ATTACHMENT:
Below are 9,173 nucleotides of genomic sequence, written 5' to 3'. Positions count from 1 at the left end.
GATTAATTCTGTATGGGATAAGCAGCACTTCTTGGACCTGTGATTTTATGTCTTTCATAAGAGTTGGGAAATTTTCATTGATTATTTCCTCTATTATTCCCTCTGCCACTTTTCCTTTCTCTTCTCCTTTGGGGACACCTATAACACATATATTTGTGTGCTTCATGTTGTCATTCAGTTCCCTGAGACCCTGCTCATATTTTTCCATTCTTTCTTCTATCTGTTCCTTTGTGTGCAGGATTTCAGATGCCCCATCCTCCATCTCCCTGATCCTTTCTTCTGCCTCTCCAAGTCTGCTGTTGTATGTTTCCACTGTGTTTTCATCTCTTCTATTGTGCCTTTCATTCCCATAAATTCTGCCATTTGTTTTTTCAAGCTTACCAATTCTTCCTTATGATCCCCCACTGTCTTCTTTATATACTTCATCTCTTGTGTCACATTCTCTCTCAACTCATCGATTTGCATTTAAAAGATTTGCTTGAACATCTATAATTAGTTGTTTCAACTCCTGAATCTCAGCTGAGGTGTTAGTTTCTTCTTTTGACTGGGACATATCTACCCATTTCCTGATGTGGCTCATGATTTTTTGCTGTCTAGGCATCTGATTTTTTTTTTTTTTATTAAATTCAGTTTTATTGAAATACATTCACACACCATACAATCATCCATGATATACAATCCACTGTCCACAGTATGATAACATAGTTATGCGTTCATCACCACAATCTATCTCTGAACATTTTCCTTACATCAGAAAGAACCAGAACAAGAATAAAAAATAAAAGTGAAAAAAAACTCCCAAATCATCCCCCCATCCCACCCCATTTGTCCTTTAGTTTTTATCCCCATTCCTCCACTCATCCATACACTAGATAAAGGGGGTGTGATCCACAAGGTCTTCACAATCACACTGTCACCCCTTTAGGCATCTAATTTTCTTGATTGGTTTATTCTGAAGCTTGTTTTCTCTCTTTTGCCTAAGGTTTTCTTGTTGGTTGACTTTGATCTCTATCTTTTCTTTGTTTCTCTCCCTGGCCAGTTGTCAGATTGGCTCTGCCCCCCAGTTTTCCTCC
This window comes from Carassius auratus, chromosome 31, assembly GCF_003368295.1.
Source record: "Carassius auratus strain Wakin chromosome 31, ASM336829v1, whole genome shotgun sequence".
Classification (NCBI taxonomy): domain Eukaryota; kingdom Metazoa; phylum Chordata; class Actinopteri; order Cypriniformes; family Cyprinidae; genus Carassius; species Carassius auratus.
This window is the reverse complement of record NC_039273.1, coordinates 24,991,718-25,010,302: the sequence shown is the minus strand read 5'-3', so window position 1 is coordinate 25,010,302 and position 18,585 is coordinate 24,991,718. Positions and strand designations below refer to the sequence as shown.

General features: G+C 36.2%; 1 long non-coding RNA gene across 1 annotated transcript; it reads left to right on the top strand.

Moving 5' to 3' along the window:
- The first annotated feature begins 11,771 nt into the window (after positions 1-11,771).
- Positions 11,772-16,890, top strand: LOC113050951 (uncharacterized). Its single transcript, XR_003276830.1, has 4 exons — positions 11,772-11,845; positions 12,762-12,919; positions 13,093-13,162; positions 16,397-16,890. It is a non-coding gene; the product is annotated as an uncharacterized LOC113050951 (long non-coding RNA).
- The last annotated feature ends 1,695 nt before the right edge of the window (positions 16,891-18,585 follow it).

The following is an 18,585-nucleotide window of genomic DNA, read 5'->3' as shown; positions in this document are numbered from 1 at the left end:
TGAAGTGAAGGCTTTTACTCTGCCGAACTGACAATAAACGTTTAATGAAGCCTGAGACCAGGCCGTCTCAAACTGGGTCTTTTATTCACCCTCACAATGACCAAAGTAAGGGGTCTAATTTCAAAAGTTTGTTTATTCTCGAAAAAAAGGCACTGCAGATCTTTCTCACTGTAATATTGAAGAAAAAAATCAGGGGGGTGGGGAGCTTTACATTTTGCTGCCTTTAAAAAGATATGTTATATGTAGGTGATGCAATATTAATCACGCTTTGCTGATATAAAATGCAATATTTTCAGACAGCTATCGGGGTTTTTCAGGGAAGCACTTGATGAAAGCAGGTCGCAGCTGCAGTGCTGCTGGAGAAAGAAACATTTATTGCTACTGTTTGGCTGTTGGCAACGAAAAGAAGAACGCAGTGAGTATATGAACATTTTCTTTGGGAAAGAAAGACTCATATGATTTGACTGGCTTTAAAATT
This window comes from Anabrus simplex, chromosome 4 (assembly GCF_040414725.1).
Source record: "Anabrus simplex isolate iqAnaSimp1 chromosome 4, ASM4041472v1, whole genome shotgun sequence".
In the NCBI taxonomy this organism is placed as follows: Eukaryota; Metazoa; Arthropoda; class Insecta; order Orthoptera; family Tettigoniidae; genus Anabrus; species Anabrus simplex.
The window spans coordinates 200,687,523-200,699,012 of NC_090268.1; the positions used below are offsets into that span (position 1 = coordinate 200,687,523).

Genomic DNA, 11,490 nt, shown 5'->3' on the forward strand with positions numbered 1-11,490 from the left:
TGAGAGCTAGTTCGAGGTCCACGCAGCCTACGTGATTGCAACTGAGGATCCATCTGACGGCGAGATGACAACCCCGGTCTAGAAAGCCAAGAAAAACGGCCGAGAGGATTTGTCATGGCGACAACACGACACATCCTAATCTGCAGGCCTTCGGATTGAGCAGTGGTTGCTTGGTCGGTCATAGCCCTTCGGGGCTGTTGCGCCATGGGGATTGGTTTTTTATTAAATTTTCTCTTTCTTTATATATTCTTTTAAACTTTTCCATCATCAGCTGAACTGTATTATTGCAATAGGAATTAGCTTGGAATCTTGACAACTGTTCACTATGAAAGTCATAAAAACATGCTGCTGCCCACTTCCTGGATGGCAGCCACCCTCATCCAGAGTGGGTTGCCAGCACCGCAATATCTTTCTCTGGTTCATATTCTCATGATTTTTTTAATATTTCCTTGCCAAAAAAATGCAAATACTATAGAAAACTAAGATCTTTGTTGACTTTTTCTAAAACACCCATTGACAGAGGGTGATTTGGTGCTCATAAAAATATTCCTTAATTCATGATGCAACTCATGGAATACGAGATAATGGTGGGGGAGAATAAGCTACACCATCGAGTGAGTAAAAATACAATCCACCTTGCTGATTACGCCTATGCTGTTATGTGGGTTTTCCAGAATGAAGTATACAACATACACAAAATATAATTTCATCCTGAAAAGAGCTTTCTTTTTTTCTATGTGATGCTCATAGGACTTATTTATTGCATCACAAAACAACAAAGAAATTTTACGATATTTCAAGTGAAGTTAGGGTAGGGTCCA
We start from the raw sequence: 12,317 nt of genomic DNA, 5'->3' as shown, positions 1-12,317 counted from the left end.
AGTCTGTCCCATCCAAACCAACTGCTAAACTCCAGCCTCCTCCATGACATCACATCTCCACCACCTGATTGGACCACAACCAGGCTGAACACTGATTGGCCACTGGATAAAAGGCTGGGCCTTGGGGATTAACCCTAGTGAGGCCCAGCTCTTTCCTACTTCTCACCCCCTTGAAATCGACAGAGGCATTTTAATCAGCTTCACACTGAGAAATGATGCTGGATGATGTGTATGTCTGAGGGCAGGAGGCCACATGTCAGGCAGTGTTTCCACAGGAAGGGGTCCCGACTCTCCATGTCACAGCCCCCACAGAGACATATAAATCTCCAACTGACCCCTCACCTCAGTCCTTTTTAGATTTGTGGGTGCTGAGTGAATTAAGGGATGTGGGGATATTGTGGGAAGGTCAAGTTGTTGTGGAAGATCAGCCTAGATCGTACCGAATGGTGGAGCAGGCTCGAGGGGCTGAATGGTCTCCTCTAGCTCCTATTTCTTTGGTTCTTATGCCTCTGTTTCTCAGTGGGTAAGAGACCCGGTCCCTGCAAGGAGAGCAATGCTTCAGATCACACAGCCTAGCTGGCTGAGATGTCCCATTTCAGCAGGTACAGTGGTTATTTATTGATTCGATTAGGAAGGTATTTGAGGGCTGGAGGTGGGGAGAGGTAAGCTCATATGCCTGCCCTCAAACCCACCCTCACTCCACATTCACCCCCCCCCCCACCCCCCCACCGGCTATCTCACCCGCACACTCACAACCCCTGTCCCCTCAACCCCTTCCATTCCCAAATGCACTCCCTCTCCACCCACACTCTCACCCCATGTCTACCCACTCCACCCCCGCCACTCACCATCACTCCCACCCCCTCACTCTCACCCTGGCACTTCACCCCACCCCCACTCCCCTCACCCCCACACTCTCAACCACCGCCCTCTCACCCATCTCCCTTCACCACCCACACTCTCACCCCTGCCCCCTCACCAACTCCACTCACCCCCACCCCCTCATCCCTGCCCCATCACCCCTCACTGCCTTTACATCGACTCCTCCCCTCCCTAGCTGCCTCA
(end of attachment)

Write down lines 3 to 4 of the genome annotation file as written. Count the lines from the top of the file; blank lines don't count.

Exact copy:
This window comes from Carassius auratus, chromosome 31, assembly GCF_003368295.1.
Source record: "Carassius auratus strain Wakin chromosome 31, ASM336829v1, whole genome shotgun sequence".